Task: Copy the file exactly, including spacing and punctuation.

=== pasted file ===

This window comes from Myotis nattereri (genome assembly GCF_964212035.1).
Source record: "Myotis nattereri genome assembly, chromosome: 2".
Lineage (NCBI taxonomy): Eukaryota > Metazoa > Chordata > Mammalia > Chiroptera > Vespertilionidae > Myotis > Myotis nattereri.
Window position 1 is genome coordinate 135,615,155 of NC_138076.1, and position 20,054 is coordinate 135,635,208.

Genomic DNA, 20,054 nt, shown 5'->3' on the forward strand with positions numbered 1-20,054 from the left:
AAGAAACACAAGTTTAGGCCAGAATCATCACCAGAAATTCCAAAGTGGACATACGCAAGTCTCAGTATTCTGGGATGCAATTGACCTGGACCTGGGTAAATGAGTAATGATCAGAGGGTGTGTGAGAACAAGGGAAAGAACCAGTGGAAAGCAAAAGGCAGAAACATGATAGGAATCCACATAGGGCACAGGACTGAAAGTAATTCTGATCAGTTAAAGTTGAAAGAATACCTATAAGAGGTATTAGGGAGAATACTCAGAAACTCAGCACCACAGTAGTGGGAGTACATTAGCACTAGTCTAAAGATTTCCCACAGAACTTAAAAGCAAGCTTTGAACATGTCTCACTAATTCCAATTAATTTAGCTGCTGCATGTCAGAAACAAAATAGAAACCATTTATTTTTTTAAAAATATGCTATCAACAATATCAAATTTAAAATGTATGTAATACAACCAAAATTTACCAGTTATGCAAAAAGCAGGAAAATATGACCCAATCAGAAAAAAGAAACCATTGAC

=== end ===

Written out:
This window comes from Myotis nattereri (genome assembly GCF_964212035.1).
Source record: "Myotis nattereri genome assembly, chromosome: 2".
Lineage (NCBI taxonomy): Eukaryota > Metazoa > Chordata > Mammalia > Chiroptera > Vespertilionidae > Myotis > Myotis nattereri.
Window position 1 is genome coordinate 135,615,155 of NC_138076.1, and position 20,054 is coordinate 135,635,208.

Genomic DNA, 20,054 nt, shown 5'->3' on the forward strand with positions numbered 1-20,054 from the left:
AAGAAACACAAGTTTAGGCCAGAATCATCACCAGAAATTCCAAAGTGGACATACGCAAGTCTCAGTATTCTGGGATGCAATTGACCTGGACCTGGGTAAATGAGTAATGATCAGAGGGTGTGTGAGAACAAGGGAAAGAACCAGTGGAAAGCAAAAGGCAGAAACATGATAGGAATCCACATAGGGCACAGGACTGAAAGTAATTCTGATCAGTTAAAGTTGAAAGAATACCTATAAGAGGTATTAGGGAGAATACTCAGAAACTCAGCACCACAGTAGTGGGAGTACATTAGCACTAGTCTAAAGATTTCCCACAGAACTTAAAAGCAAGCTTTGAACATGTCTCACTAATTCCAATTAATTTAGCTGCTGCATGTCAGAAACAAAATAGAAACCATTTATTTTTTTAAAAATATGCTATCAACAATATCAAATTTAAAATGTATGTAATACAACCAAAATTTACCAGTTATGCAAAAAGCAGGAAAATATGACCCAATCAGAAAAAAGAAACCATTGAC